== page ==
BEAUTY MAY BE IN THE EYE OF THE BEER HOLDER, BUT REMEMBER THIS ADVICE FROM NEWSTEAD BREWING CO’S MARK HOWES NEXT TIME YOU CRACK OPEN YOUR FAVOURITE FROTHY
With summer storms brewing, the surf breaks frothing and the Australia Day long weekend barrelling down on us, there’s nothing like cracking open a fresh beer from where it was made. Queensland has become awash with craft beer over the past year with more than 90 brewers now powering our fastest growing manufacturing sector and an industry worth $62 million a year. It’s no wonder the State Government has big plans to make Queensland Australia’s premier beer tourism destination. But what makes for perfect beer drinking in the Queensland climate? We asked Newstead Brewing Co CEO Mark Howes, who couples an astute beer palate with a PhD in molecular cell biology, to put to bed six bogus beer myths.
MYTH ONE Beer is better in glass than cans
“Glass or cans as a beer transportation vessel are both equally appropriate,’’ Mark says. “Beer never touches the aluminium — the inside of the cans are lined with an inert epoxy coating.’’ However, Mark believes cans are superior to bottles in some aspects. “They are lighter and, therefore, cheaper to transport, while also cooling down quicker,’’ he says. “They have less head space (postpackaging) and generally can store beer better for longer. “They have more advertising space compared to the vessel dimensions, making them look more aesthetically appealing. “You also cannot shotgun a bottle without some minor lacerations.” But beer is better out of a glass. “Really, any receptacle that has a large surface area to volume ratio, allowing the aromatic, volatile compounds to come out,” Mark says. “The more surface area, the more aromatics can infiltrate the senses. The problem with both beer bottles and beer cans is they have a small opening, restricting the egress of the aromatics. “Whether your beer is in a bottle or a can, always pour it into a glass. Or don’t, it is contextual. “If you are having beers at a friends’ barbecue, shut up and just drink it.”
MYTH TWO Beer is best consumed as cold as possible
Mark reckons serving temperature comes down to preference and style. “Some aromatics come out from the beer more quickly with increased temperature,” he says. “So the warmer the beer, the more flavours you can perceive. “Alternatively, the desire for something refreshing and crisp generally correlates to colder temperatures. “The general consensus is light, hoppy or easy drinking beers can be consumed colder (3-6C), while heavier, malty and complex beers are more enjoyable warmer (6-10C).”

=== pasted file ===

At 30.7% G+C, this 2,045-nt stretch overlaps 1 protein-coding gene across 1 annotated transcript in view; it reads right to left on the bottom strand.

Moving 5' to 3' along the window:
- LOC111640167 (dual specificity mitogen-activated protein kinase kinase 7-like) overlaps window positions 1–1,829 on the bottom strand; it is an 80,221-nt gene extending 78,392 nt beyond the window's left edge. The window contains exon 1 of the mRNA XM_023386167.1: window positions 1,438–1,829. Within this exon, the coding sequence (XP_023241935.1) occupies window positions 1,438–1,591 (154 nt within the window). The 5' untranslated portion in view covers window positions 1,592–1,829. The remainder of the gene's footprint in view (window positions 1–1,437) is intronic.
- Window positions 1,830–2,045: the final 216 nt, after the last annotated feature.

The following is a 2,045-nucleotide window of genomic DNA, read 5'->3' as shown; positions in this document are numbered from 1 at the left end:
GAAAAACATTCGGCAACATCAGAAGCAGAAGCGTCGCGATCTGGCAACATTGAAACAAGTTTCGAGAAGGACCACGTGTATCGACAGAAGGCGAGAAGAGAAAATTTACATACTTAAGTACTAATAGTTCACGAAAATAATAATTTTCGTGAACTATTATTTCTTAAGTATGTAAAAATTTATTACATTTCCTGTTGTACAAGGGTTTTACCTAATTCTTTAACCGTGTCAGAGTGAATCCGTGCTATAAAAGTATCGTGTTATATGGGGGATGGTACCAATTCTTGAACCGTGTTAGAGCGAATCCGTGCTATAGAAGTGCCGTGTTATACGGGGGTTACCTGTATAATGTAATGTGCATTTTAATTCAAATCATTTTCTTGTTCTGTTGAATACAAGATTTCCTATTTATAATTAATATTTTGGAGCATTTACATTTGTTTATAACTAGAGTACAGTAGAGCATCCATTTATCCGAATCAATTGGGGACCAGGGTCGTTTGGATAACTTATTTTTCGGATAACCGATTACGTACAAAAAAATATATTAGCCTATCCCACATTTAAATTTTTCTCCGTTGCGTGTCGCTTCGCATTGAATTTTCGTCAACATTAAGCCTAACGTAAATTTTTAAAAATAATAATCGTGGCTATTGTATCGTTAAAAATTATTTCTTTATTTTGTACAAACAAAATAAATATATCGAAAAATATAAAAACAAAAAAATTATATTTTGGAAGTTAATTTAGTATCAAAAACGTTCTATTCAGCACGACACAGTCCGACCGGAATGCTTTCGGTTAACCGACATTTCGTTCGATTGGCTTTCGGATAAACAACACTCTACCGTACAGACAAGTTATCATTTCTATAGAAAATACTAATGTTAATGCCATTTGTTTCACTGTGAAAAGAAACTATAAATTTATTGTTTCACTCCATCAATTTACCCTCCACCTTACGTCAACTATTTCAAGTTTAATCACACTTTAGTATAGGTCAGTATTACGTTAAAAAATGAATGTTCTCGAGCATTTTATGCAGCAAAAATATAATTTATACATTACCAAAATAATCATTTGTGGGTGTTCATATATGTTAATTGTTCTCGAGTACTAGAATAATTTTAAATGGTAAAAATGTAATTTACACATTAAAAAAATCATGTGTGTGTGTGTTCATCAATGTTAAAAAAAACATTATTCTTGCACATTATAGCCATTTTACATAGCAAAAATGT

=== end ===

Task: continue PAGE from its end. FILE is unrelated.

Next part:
MYTH THREE If you buy beer warm, then store it warm until you’re almost ready to drink it
“Try not to ever buy warm or room temperature beer,’’ Mark says. “Increased temperature can accelerate the oxidative process, making the beer taste old, papery or dull. “Get your beer cold ASAP and keep it cold and drink it straight away. 95 per cent of beers taste the best the minute they leave the brewery, decaying by the second, just like our mortal bodies. “Some beers (the 5 per cent) can age for a few years — almost as long as some wines — if they are higher in alcohol, have increased malt complexity (particularly containing black malts), or have been (re)fermented with wild yeast and good bacteria.’’ According to Mark, the general rule is “if it is hoppy, drink it fresh”. “Hops have a very short shelflife before they are perceivably affected by unavoidable oxidation. They last only a few weeks, to a couple months at most,’’ he says. However, if it’s malty, yeasty or complex it may improve with ageing. “This aging process is best performed between 10-16C — never let your beer get over 16C,’’ he says.
MYTH FOUR Stouts contain more calories than other beers
“Calories in beer are mostly driven by alcohol concentration,” Mark says. “All beer should not contain simple sugars (<0.1 per cent), but will have a moderate amount of complex carbohydrates, which do add to calories. “Generally stouts have more complex carbohydrates, but they do not affect calories as much as alcohol. So the lighter your beer in alcohol, the less calories it will generally have. “A 4 per cent stout will have less calories than a 6 per cent pale ale. “In general, an average beer will contain about 150-200 calories, roughly a can and a half of Coke.”
MYTH FIVE Beer has no nutrients
Rest assured, your favourite drop is chock-full of good stuff. “Beer is packed with nutrients, particularly B-vitamins, magnesium and potassium,” Mark promises.
MYTH SIX Low alcohol means low flavour
“Lots of things add flavour to beer, beyond ethyl alcohol,” Mark says. “Hops, specialty malts, yeast esters and phenolics. “Our mid-strength has more dry hops in it and more complex carbohydrates (short chain dextrins) than our pale ale. “It is difficult to account for the relatively thin mouthfeel of a low alcohol beer. “Brewers can either ensure more complex carbohydrates or more non-bittering hops (which are loaded with oils) are added to bridge this flavour gap.”